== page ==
If I understand correctly, the reason it's in JSLint is because there's a significant difference between
i++, and many developers don't necessarily appreciate the implications of being specific about when the addition is done, in relation to other operations around it.
var i = 0;
//does this get run or not?
//and what about this one?
This is why Crockford considers it bad practice, and prefers the more explicit
However, in general, I don't have this kind of issue with
++; I'm perfectly happy to use it, and I would ignore JSLint telling me not to (most of the time!).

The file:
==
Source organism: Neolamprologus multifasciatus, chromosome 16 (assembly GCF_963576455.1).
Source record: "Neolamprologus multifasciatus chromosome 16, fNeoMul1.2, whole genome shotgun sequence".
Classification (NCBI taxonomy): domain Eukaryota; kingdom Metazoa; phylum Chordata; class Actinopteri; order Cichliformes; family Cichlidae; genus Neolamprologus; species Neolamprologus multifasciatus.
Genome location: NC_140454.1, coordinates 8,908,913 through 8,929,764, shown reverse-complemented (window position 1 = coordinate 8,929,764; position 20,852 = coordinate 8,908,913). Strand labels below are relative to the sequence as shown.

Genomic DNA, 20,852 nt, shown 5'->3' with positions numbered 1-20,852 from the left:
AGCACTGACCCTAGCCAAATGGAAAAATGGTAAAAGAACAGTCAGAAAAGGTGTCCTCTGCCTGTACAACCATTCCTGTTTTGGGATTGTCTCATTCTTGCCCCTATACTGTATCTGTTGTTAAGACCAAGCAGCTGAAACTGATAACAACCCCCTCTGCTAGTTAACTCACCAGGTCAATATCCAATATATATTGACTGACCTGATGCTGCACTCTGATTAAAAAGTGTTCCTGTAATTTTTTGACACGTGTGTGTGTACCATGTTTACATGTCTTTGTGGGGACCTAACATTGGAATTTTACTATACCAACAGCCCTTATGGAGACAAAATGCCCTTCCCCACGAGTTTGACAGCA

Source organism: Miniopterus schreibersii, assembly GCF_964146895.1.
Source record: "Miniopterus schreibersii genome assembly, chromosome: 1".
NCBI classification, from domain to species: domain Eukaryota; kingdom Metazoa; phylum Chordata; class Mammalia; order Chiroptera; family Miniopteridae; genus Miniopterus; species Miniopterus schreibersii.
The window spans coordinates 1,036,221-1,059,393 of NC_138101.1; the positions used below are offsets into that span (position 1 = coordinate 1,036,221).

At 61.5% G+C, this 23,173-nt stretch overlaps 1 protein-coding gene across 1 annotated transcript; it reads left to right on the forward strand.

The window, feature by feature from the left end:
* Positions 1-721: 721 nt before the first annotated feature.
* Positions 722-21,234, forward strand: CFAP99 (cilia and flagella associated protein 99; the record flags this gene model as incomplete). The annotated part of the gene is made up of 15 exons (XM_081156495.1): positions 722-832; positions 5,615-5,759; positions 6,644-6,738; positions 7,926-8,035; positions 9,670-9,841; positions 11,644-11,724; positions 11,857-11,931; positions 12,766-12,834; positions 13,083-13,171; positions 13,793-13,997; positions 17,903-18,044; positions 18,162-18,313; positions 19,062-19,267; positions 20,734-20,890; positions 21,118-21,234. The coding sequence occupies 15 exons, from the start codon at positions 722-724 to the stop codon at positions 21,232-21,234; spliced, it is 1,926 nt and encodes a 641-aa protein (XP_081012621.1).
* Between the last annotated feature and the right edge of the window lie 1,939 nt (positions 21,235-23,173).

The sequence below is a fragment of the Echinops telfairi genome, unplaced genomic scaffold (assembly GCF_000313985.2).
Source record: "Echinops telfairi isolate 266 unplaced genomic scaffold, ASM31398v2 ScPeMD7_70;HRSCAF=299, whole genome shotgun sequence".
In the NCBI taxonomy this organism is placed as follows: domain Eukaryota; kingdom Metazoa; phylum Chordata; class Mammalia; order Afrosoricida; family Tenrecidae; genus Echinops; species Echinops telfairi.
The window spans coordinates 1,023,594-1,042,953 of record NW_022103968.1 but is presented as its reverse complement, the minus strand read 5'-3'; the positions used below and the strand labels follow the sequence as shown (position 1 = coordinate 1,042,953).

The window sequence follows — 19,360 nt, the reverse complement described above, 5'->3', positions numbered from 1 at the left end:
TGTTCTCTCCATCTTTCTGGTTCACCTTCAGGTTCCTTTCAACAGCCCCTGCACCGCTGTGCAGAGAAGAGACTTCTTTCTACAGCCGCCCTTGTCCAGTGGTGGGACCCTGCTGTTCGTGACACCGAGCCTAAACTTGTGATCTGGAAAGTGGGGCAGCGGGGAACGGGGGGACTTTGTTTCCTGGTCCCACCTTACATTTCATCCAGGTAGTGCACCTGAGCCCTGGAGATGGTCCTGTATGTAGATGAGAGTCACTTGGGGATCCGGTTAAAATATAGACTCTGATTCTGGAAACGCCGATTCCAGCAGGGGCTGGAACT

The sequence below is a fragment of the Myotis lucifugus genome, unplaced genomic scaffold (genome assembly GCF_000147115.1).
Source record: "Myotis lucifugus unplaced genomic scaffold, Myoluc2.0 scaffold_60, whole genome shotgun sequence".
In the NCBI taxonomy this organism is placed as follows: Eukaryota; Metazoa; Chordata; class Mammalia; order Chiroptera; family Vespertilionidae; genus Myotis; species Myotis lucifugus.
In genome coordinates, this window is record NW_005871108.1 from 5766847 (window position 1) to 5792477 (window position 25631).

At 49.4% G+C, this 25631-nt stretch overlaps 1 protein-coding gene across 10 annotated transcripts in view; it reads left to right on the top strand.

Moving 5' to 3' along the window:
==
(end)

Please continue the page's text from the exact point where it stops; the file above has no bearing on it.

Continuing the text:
This is the important thing about JSLint -- it doesn't tell you about actual errors; everything it tells you is a suggestion. Some of them are excellent suggestions (eg you should never ever use
with); some are good suggestions that indicate poor code; and some of them are only a problem some of the time and should be considered individually. As a developer it is more important that you need to know why it's making its suggesting than it is to actually fix them. Once you understand the reasons for them being pointed out, you are in a position to decide for yourself whether a given instance of it in your code is a problem or not and how to fix it.
Hope that helps.